Before implementing or revamping controls and procedures, an institution must first thoroughly examine the nature (manifestations and scenarios of financial crime) and the scale of the risks.
This is done in two phases:
- Identify the possible risks
- Analyse and determine the nature and scale of the risks
Then follows the tailoring of the control framework: fleshing out policies, controls and procedures. The integrity risk analysis forms the basis for selecting adequate risk mitigation controls, also stating the extent to which those controls are effective in mitigating the risks identified. The outcome of the process is net risk – the magnitude of risk that remains if all procedures and controls are effective. The question then is to what extent the remaining net risk is acceptable and matches the firm's risk appetite.
The analysis also encompasses risks identified within the framework of sound and ethical operational management, such as risks inherent in outsourcing certain corporate functions. Institutions must also use their integrity risk analysis to consider whether independent compliance and audit functions are in place, as meant in Section 2d of the Wwft.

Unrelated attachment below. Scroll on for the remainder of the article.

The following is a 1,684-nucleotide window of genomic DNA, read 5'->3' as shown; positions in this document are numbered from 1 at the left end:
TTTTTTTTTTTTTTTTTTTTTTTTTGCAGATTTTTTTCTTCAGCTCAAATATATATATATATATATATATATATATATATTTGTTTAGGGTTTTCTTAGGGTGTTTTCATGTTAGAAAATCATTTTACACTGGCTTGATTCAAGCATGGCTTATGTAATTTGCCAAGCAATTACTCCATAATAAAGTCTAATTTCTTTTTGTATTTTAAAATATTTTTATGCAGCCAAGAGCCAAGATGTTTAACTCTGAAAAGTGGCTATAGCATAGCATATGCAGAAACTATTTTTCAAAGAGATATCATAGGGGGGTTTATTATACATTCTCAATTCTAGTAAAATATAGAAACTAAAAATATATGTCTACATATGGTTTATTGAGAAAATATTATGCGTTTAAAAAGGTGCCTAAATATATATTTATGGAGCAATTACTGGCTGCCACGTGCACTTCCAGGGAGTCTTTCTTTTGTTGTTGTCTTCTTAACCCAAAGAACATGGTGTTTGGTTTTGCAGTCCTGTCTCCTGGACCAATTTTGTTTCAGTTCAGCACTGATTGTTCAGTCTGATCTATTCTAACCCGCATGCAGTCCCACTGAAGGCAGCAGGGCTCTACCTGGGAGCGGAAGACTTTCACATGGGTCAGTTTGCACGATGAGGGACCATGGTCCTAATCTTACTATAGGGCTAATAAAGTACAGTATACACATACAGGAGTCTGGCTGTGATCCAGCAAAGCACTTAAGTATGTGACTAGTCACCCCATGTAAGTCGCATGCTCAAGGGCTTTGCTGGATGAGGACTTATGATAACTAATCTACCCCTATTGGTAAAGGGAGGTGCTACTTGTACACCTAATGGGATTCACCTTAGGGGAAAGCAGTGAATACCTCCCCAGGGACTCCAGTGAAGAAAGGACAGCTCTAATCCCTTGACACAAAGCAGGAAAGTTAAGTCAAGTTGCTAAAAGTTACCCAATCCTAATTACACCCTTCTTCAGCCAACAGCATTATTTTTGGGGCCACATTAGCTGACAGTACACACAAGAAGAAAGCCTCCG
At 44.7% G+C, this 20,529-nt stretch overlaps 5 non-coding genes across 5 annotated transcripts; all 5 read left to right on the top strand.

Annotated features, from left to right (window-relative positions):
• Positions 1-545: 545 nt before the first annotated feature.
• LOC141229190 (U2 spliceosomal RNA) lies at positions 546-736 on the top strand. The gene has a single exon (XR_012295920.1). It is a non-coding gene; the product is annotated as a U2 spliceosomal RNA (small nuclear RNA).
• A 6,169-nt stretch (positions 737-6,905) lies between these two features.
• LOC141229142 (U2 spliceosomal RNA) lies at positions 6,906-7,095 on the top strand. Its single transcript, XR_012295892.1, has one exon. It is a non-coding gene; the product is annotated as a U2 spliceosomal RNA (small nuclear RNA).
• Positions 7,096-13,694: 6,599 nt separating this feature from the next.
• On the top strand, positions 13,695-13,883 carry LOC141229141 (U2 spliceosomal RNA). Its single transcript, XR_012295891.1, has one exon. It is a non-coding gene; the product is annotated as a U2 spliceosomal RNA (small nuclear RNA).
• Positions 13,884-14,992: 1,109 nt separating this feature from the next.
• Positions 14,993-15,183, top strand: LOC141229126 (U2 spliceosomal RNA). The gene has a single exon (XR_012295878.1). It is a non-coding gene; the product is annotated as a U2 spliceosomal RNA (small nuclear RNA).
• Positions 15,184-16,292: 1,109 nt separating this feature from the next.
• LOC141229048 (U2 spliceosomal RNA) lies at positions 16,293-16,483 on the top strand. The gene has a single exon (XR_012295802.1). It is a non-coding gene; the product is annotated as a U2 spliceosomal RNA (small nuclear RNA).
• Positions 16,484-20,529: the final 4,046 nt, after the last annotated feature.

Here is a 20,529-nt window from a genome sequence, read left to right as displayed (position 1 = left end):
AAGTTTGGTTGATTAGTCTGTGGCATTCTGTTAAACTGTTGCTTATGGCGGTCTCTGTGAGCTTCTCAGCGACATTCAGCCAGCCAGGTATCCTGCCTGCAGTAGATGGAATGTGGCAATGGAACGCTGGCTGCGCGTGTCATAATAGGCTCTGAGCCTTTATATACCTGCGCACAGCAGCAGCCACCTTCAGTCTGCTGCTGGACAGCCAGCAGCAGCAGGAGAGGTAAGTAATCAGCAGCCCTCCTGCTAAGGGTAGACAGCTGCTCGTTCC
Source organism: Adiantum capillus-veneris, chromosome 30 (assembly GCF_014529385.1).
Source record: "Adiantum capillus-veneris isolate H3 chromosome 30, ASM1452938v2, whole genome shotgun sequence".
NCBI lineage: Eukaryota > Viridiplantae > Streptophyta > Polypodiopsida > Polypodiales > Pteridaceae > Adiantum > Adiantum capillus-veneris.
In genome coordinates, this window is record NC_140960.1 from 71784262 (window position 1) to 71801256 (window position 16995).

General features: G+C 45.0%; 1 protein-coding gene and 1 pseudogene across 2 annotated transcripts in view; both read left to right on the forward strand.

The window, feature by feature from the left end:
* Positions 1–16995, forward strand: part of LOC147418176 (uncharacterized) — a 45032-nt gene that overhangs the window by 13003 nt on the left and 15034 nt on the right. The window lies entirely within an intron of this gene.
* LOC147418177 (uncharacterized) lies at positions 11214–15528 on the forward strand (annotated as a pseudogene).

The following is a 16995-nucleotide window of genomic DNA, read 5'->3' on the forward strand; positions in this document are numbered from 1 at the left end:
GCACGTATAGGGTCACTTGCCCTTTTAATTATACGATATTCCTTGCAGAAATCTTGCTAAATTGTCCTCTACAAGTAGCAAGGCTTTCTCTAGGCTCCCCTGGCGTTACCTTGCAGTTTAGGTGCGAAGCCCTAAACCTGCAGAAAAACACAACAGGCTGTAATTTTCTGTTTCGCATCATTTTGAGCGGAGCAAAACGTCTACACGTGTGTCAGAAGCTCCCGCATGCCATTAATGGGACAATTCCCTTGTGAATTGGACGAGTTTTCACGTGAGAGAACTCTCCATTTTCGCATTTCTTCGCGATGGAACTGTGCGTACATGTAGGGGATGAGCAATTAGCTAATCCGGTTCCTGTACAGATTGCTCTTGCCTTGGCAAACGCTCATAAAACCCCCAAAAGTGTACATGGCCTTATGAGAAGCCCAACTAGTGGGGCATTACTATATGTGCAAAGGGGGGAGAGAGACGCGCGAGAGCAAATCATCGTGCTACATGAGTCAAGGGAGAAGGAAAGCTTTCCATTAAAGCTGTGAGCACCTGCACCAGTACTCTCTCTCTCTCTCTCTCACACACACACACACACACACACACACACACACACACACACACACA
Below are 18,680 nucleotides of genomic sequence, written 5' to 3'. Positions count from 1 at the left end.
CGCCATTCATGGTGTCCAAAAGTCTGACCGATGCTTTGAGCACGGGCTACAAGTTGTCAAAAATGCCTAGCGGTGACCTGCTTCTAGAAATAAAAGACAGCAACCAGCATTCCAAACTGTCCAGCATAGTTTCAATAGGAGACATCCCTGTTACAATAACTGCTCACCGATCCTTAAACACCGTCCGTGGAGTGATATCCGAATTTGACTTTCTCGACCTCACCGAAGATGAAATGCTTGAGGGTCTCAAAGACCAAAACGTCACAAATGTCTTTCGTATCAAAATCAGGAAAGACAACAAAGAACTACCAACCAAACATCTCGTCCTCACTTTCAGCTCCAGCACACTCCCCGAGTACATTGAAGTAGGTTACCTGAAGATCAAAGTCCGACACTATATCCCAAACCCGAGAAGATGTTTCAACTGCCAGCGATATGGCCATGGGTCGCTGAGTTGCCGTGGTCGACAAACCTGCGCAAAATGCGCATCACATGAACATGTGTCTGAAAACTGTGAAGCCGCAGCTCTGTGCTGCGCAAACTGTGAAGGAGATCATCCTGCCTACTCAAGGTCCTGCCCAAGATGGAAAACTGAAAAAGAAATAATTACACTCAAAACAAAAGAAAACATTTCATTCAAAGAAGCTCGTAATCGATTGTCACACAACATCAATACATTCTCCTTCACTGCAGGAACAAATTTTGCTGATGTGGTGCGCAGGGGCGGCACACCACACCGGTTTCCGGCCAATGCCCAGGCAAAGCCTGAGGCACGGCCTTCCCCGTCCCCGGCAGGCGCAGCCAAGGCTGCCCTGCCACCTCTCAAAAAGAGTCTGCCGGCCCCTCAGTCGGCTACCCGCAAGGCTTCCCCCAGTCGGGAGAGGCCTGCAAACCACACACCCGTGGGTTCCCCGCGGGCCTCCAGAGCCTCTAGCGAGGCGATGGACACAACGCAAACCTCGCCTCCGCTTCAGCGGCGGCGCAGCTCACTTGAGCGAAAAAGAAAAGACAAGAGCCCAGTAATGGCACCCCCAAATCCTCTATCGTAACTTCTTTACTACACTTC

At regular intervals, firms must revisit their risks, analysis and controls, and test the effectiveness of those controls. This is because risks are not static. Risks to which a firm is exposed may change as a result of both internal and external factors. Similarly, unplanned events may necessitate an update of the analysis. Accordingly, we will check whether it is up to date as part of our supervision.
Institutions governed by the Wft are subject to a similar obligation to prepare a systematic integrity risk analysis. This is the subject of a good practices document we issued in 2015.